What Are The Side Effects
Vaccines are very safe. It is much safer to get the vaccine than to get hepatitis B.
Many people have no side effects from the vaccine. However, for those that do, common side effects may include soreness, redness and swelling where the vaccine was given. Some may experience a mild fever.
It is important to stay in the clinic for 15 minutes after getting any vaccine because there is a very rare possibility, between one in 100,000 and one in a million, of a life-threatening allergic reaction called anaphylaxis. This may include hives, difficulty breathing, or swelling of the throat, tongue or lips. Should this reaction occur, your health care provider is prepared to treat it. Emergency treatment includes administration of epinephrine and transfer by ambulance to the nearest emergency department. If symptoms develop after you leave the clinic, call 9-1-1 or the local emergency number.
It is important to always report serious or unexpected reactions to your health care provider.
Vaccine For Hepatitis B
Hepatitis B Vaccine
It takes only a few shots to protect yourself and your loved ones against hepatitis B for a lifetime.
The hepatitis B vaccine is a safe and effective vaccine that is recommended for all infants at birth and for children up to 18 years. The hepatitis B vaccine is also recommended for adults living with diabetes and those at high risk for infection due to their jobs, lifestyle, living situations, or country of birth. Since everyone is at some risk, all adults should seriously consider getting the hepatitis B vaccine for a lifetime protection against a preventable chronic liver disease.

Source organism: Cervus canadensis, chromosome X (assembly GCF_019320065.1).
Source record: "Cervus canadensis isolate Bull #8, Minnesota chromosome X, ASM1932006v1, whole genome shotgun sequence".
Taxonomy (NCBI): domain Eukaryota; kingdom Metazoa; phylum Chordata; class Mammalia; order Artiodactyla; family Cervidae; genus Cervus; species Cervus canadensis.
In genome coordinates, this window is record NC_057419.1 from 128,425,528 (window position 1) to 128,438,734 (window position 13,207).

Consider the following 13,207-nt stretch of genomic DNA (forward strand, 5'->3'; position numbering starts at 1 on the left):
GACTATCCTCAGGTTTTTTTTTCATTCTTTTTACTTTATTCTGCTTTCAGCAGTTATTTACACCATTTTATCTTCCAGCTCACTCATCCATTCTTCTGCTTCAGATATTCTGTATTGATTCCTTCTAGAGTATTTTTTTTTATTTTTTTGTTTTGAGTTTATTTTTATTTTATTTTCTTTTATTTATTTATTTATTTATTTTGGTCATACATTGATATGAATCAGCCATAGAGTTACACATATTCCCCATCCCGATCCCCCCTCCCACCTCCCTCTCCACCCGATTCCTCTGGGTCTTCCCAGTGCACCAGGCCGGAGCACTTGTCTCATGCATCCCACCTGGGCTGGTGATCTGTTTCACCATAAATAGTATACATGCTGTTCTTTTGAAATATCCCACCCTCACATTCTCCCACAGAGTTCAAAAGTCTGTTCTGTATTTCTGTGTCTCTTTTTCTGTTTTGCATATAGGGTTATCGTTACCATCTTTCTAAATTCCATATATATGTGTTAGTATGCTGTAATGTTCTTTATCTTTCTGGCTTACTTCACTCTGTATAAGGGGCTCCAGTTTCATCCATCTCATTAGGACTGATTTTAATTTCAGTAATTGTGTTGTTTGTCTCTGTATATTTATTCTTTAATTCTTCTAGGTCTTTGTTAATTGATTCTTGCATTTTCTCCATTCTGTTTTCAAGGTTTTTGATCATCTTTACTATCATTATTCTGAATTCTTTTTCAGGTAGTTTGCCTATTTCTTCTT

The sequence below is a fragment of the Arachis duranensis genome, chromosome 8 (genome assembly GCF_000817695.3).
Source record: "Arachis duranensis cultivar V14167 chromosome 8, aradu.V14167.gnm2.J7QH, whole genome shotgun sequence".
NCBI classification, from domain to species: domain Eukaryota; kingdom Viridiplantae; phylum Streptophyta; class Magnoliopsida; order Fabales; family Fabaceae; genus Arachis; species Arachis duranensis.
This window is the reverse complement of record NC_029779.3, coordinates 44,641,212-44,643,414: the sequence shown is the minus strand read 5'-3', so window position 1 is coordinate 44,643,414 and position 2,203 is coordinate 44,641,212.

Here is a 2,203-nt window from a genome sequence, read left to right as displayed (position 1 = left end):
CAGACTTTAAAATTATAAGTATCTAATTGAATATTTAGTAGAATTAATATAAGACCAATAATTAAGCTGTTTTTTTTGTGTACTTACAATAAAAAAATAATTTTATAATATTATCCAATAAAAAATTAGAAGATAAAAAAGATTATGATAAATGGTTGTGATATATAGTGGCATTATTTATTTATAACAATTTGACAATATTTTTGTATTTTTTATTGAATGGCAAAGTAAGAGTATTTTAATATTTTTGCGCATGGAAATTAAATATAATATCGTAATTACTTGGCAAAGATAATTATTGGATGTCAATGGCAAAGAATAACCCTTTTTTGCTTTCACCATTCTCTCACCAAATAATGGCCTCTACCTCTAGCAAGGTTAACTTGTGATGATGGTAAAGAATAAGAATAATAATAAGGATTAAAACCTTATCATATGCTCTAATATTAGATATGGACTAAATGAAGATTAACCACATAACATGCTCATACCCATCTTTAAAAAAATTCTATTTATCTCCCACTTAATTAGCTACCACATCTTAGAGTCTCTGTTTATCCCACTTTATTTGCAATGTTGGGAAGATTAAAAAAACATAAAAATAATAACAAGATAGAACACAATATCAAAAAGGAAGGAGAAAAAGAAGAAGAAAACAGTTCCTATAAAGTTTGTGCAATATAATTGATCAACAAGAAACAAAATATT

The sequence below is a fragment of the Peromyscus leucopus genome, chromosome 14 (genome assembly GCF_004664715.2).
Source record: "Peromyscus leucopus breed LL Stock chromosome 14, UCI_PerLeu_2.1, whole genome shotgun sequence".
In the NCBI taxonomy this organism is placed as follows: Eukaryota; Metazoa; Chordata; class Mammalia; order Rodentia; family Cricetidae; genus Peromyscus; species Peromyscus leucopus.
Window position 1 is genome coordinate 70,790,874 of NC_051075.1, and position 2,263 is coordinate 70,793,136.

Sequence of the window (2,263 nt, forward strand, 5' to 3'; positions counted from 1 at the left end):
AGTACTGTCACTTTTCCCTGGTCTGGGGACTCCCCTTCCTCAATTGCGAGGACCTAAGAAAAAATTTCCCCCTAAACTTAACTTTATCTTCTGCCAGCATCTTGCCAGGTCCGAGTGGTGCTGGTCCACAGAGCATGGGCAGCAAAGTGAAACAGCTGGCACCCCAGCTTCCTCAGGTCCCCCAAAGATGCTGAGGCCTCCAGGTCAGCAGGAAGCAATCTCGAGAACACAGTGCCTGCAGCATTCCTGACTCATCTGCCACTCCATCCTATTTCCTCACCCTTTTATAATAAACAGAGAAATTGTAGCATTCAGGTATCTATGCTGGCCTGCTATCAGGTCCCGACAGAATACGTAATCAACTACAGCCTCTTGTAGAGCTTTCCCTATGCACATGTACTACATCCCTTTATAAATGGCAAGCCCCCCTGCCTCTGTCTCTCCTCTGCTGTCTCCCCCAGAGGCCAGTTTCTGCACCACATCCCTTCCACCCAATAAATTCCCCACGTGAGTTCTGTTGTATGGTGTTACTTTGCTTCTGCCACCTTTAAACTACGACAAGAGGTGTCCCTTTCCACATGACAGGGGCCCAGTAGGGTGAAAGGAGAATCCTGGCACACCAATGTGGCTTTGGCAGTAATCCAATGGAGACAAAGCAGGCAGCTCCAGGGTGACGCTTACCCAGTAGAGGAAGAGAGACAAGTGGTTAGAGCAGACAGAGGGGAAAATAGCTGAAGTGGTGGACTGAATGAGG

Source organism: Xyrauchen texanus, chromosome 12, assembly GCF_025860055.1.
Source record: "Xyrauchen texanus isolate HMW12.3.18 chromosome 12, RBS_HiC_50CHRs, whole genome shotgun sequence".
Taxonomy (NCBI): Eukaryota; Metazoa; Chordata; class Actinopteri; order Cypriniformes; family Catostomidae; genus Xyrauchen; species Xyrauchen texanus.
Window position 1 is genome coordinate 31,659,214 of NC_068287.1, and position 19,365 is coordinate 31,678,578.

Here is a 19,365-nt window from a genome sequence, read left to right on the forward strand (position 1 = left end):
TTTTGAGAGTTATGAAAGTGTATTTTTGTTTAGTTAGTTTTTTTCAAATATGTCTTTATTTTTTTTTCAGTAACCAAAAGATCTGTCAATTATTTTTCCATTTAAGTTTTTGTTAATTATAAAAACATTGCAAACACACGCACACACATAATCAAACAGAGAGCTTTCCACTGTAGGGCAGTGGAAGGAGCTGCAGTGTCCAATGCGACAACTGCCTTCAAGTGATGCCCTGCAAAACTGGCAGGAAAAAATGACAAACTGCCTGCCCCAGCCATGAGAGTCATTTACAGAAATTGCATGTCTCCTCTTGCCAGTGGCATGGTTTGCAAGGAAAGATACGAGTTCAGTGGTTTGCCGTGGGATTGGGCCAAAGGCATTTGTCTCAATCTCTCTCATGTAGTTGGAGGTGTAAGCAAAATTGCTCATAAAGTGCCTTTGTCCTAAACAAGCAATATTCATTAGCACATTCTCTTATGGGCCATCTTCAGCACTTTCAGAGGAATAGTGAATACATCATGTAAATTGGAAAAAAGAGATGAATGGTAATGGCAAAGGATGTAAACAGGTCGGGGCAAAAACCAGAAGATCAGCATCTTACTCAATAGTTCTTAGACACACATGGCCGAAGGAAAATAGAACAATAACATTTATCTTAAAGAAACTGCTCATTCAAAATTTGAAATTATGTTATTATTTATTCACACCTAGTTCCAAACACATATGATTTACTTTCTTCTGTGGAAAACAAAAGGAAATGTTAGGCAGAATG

The hepatitis B vaccine is also known as the first anti-cancer vaccine because it prevents hepatitis B, the leading cause of liver cancer worldwide.
You cannot get hepatitis B from the vaccine. All hepatitis B vaccines that have been used since 1986 are made synthetically meaning the hepatitis B vaccines do not contain any blood products. Learn more.
If you have a current HBV infection or have recovered from a past HBV infection, the hepatitis B vaccine series will not benefit you or clear the virus. However, the vaccine can provide a lifetime of protection for loved ones who do not have hepatitis B and get the vaccine as soon as possible. Testing is the only way to know if you or your loved ones have a current infection or have recovered from a past infection.
Hepatitis B Vaccine Recommendations
Three-Dose Hepatitis B Vaccine Schedule
Selected Safety Information For Recombivax Hb
Do not administer RECOMBIVAX HB® to individuals with a history of severe allergic or hypersensitivity reactions after a previous dose of any hepatitis B-containing vaccine or to any component of RECOMBIVAX HB, including yeast.
The vial stopper and the syringe plunger stopper and tip cap contain dry natural latex rubber, which may cause allergic reactions in latex-sensitive individuals.